I'm confused. In other countries I've lived in, fellow gardeners see it as the highest compliment for a stranger to beg a clipping from their glorious plants. I explained this concept to my Swissy friend, but she still baulked. Sweetly, she went and bought the plant from the garden centre as a gift for me instead!


Any thoughts?
Bizarre- not at all what I am used to here. We are always taking cuttings of each other and swapping plants- and I've given tons of them in the past whenever I divide stuff. Not at all a Swiss reaction to baulk at the idea of a cutting!

I also have a garden in the mountains, at 950m with lots of snow and very cold temps in winter (well- not yet this winter- but we finally have a couple of inches). I think the key, as always is to accept and adapt- and grow what is happy to grow here. 80% of my perenials come from our garden at about 220m in the Midlands and have adapted well- but I've given or sold things that will just not be happy here. Our UK Austin roses have adapted by having much smaller flowers, but just as beautiful here. Peonies are so happy here, tree peonies too, veronicas, wild geraniums (cranesbill about 6 different ones), day lilies, many different irises including the small siberica, tall daisies in several colours, and so much more. One old school friend and his GF came to pick up about 40 clumps of plants in the autumn for their new garden - and my garden have so many of my friends represented in there- some who have now departed this earth- and it's lovey to have a reminder, from all over the place.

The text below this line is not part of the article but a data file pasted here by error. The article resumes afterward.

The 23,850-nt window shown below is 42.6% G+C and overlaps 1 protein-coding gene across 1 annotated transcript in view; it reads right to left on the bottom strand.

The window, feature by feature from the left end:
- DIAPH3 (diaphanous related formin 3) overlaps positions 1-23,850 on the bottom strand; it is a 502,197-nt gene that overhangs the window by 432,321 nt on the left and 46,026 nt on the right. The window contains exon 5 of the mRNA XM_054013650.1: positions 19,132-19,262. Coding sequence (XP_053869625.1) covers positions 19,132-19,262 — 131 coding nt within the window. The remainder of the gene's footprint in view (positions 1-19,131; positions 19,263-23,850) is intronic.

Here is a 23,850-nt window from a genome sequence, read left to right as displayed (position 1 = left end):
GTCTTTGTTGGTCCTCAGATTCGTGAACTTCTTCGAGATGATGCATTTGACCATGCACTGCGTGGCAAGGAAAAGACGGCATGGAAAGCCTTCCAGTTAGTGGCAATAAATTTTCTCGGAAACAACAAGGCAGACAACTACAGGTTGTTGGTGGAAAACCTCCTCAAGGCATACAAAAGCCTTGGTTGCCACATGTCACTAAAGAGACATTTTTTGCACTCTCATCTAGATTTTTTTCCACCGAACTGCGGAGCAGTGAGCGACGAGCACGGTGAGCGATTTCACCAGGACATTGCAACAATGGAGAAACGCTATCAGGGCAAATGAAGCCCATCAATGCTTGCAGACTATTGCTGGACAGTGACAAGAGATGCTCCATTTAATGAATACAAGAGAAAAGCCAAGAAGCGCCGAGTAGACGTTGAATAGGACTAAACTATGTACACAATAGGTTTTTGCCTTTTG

I love having real, marked seasons- gardening is a big hobby of mine- from April to end October- then we all have a good rest. Great.

BTW there is a perenial plant society in Switzerland, both on German and French side- and a big plant swap or purchase takes place every year in late Spring and September- will give you the dates as and when I get them.